During a weekly trip to the supermarket, it’s not hard for the produce section to catch the eye. Brightly colored and delectable, the selection of fruits and vegetables available to the consumer is plentiful. Yet not all of the food harvested by farms gets sold, and the unused produce is usually left to rot.
The Gold Country Gleaners, in cooperation with local farms, has made it its mission to gather this forgotten nutrition and put it to good use.
An all-volunteer organization, the Gleaners has been taking excess produce from farms and donating it to food pantries and nonprofit organizations for more than four years. Recently, the organization coordinated a trip to Mountain Bounty Farm, a local outfit located on the San Juan Ridge that has been working with the Gleaners since its genesis.
“We have been farming for quite a while, and we’ve always hoped for a relationship like this, with someone who would help us to distribute our surplus for (those in need),” said John Tecklin, owner of Mountain Bounty. “We have surplus produce, but we are in the business of farming and don’t really have the time to deal with it. They have the logistical capabilities that we don’t, so it’s a perfect fit.”
The Gold Country Gleaners is made up of more than 200 volunteers and coordinates with people who have additional fruits and vegetables to donate. Whether it’s a full-scale farm or an individual with only a few extra veggies, the Gleaners is dedicated to serving the community and welcomes all to participate.
“We just want people to know, if there’s extra stuff in the garden, there’s an organization that makes sure it gets to people in need,” said Hillary Hodge, one of the core volunteers for the Gleaners.
“We do a good job and any job; there’s no job too big or too small for us.
“Mountain Bounty Farm is in a unique position. It is very big, very together, and they have actual hired people. They just don’t want food to go to waste if it doesn’t have to, and Tecklin does it out of the kindness of his heart,” Hodge added. “For smaller operations, for example, if you leave apples on the ground … the tree can sense that it shouldn’t produce as much next year and it attracts pests, as well. The Gleaners will come and clean up the orchard, gather the surplus from the tree and donate to local organizations that need it. Another thing is, a lot of the time the average age of farmer is fairly old. They are 57, 58, and they can get really tired. So they can get the Gleaners to come, and we will give them a pick of the food we gather. So they get the pick of the crop, and we get the rest.”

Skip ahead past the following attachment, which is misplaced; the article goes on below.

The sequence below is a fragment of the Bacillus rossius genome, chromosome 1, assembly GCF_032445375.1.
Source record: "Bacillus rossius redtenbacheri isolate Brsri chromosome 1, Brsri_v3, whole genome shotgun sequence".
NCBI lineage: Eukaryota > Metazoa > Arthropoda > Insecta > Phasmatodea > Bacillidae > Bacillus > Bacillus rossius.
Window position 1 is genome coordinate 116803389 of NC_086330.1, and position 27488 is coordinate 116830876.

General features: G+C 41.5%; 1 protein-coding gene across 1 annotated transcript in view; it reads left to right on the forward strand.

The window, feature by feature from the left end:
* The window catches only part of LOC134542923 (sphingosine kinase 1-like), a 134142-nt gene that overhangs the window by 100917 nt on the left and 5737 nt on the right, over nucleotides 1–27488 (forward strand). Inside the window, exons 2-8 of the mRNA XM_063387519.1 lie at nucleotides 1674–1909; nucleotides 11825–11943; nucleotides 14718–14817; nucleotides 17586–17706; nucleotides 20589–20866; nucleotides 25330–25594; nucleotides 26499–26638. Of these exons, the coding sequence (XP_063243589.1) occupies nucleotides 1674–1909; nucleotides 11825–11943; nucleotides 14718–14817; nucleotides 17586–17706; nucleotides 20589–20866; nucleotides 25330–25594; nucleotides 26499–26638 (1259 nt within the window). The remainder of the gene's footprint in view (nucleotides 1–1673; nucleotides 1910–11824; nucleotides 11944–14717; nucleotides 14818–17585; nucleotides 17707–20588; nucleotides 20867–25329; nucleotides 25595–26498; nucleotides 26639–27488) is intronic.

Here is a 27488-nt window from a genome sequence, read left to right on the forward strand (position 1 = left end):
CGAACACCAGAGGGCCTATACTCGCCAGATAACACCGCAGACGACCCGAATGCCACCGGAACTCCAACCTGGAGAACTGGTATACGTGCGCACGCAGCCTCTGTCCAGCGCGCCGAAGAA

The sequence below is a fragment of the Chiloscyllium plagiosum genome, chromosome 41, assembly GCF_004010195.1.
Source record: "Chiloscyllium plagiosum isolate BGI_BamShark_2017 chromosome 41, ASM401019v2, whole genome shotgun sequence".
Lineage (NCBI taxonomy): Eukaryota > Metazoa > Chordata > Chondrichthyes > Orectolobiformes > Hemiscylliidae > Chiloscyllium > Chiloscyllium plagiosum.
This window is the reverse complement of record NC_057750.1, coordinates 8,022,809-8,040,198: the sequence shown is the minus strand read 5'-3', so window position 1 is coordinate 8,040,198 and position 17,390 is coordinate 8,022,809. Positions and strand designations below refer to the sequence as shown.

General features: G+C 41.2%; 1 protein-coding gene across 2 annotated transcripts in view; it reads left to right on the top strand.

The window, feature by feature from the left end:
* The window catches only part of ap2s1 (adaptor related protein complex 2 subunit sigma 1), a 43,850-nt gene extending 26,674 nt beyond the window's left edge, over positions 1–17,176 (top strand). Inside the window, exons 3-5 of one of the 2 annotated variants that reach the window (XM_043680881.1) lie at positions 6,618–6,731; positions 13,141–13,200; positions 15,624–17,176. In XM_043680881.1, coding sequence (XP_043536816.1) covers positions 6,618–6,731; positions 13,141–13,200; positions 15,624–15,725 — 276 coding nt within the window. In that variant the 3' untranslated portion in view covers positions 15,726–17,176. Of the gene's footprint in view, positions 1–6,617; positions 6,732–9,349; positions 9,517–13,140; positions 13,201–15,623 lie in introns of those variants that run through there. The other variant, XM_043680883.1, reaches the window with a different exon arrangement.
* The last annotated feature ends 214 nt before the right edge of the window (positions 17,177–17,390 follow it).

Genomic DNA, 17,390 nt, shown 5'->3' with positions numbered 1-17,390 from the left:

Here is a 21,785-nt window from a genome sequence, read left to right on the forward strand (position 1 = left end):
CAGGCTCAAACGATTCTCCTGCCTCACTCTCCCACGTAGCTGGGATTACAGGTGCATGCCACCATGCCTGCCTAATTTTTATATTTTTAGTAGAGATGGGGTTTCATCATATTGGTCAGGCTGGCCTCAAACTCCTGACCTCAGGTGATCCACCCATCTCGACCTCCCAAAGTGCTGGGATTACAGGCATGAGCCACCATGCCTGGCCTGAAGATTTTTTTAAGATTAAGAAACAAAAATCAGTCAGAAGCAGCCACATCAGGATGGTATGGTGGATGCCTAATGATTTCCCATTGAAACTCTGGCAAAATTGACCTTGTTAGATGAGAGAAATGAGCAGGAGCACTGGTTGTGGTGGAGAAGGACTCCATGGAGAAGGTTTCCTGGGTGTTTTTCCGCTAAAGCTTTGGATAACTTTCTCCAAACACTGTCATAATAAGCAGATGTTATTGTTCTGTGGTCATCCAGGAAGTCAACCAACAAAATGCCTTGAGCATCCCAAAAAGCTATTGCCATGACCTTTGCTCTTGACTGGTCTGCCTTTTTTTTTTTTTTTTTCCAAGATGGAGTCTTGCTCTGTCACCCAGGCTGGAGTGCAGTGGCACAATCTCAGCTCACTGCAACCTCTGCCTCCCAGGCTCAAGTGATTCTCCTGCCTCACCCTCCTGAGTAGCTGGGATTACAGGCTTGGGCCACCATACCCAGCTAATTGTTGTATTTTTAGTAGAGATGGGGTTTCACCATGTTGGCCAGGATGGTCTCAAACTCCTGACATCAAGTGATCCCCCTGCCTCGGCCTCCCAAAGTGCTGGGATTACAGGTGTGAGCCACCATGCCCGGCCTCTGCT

Women of Worth receives boxes of vegetables every week during the summer to feed women and children sheltered in safe houses but isn’t the only organization that benefits. The Gold Country Gleaners also donates to the Interfaith Food Ministry, the Salvation Army, the San Juan Ridge Family Resource Center and more, according to Hodge.
“They’re a great organization that helps individuals by donating fruit from trees, and they give those donations to us when we can’t go out ourselves and pick the food,” said Makayla Confer, who serves as nutrition education coordinator at the Food Bank of Nevada County. “It’s a pretty big help. A lot of the stuff, like plums, apples and pears for example, go to the kids and allow them to eat healthy snacks.”
With a spring that had been warmer than usual for the area, many farmers have seen better-than-expected yields for their crops. As a result, the Gleaners have had to get the ball rolling on the season.
“Because we are such an agriculturally rich county, it’s hard to keep in the mind that there are a lot of hungry people out there,” Hodge said. “The more food that we can get to people in need in this county, the better.”
To arrange a pick or to get more information, call the Gold Country Gleaners at 530-264-8680 or email email@example.com.
Spencer Kellar is an intern with The Union. He can be reached at NCPCInternC@theunion.com.